Opposite Action

Last fall I discovered Dialectical Behavior Therapy.  I went to a program that taught me valuable skills on how to think differently and reframe unhealthy behaviors and thoughts.  Life is all about how you react to what comes your way, not running away or avoiding difficult situations.

That reminds me of a David Foster Wallace speech I love, “This is Water.”  I was first introduced to it two and a half years ago after discussing perception and changing the way you think about life’s annoyances and challenges.  The 2005 Kenyon College commencement speech by the late Wallace brought up daily routines such as traffic, career and going to the grocery store.  Although the day to day adult routine can be a grind, is possible to change the way you think and react to situations- not every moment needs to be meaningless and obnoxious.  Not every challenge must be something that gets in my way.  

I’ve thought about the speech and lessons from Wallace in my everyday life.  I recently moved to a home with new roommates, am looking for a new job and lost three people to addiction; not to mention all of the other curveballs that life throws my way.  Instead of feeling sorry for myself and running away from my problems, I thought of the speech and my favorite DBT skill: opposite action.

Do you remember the Seinfeld episode where George is at the diner and ordered a different lunch, asked out the pretty lady and admitted he lives at home with his parents?  He was shocked to learn that doing things different worked in his favor.  That’s a great example of opposite action.  I have recently been implementing it into my everyday life as well; I’ve been reaching out to people instead of isolating, talking through my problems and admitting when I am at fault.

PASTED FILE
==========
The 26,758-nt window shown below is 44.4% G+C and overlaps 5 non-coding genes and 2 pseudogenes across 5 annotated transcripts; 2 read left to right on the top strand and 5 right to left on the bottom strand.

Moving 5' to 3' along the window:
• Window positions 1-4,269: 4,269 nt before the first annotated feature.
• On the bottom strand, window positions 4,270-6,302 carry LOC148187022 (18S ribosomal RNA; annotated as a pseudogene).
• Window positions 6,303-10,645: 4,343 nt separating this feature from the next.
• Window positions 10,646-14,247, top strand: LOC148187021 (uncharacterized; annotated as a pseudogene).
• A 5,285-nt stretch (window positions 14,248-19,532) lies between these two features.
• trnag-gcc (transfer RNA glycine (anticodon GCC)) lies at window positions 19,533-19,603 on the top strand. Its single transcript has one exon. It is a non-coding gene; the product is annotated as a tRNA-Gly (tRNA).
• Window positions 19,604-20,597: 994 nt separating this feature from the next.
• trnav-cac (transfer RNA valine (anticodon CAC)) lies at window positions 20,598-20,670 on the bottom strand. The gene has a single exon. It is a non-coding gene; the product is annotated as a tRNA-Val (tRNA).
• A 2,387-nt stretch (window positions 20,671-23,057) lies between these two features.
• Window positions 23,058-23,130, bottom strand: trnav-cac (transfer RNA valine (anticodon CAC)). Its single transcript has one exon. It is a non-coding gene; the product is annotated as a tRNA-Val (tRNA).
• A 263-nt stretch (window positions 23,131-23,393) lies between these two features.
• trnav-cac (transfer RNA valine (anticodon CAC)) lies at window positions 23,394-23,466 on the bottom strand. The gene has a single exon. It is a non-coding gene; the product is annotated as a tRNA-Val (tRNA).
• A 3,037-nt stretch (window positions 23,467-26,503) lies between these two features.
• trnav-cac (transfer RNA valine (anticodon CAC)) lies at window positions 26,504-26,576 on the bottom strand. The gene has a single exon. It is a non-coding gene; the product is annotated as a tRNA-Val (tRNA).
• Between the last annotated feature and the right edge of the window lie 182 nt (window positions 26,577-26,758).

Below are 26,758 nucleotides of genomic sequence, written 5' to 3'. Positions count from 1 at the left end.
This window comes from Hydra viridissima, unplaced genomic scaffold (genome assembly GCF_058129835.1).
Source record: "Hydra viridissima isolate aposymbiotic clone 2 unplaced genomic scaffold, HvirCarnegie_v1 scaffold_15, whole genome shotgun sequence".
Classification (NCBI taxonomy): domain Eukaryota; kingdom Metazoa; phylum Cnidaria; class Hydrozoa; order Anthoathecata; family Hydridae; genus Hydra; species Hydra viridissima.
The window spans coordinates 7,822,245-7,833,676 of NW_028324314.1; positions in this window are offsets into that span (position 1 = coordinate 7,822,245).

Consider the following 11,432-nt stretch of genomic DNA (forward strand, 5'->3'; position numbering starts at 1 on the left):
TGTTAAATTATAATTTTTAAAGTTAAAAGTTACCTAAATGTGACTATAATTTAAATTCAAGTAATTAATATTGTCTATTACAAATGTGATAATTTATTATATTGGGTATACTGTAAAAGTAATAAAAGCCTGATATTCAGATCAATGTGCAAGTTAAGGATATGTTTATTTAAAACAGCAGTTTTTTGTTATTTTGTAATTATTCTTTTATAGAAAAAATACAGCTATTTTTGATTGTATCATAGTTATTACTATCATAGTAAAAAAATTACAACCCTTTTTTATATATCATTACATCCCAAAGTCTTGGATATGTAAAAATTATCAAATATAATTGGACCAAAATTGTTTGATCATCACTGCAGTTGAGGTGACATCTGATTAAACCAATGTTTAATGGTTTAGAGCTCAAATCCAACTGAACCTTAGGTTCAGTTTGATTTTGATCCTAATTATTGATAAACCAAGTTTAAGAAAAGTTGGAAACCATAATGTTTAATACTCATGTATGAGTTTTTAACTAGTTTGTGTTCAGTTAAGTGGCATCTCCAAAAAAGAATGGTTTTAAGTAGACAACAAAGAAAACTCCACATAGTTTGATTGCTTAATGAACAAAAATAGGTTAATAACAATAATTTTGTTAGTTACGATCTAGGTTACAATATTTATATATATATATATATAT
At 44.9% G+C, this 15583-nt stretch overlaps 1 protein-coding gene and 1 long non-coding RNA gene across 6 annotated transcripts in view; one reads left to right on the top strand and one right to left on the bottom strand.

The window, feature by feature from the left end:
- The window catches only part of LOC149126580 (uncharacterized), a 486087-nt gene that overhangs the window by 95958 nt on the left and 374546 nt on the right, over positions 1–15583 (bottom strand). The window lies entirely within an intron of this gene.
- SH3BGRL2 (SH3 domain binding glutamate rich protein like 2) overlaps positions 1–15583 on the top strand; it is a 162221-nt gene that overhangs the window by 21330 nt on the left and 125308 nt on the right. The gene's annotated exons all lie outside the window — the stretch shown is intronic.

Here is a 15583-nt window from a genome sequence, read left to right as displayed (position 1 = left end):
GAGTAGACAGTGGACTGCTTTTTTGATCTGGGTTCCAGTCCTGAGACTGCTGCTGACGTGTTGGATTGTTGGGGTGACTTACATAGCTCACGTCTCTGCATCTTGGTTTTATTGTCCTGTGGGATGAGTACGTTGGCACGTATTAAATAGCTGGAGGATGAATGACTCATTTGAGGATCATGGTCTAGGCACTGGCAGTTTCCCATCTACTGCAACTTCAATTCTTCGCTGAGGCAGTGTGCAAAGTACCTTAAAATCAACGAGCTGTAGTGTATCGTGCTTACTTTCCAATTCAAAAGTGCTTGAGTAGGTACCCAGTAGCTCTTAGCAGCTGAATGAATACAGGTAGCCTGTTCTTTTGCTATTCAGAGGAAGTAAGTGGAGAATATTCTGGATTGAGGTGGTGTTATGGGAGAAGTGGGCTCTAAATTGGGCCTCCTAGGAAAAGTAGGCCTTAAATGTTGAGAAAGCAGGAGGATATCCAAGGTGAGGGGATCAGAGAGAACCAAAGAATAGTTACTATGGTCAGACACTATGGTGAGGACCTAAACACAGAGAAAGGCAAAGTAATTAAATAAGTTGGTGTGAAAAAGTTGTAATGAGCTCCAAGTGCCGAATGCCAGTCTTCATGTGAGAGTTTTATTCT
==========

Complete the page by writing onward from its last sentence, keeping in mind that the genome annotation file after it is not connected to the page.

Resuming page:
It’s been scary, but I’ve been surprised to learn my new behaviors are working in my favor.  Being honest, open, and connected with people has proven to make life so much easier and so much more serene.

I still have some amends to make and have some loose ends to piece back together, but I am grateful that I have begun to learn to open up to other people and grow my wings.  Life does get a little easier when you do things different and change the way you think- one day at a time.

About Kristin Fehrman

Boston-based writer. Living beautifully at Mindful in Style.
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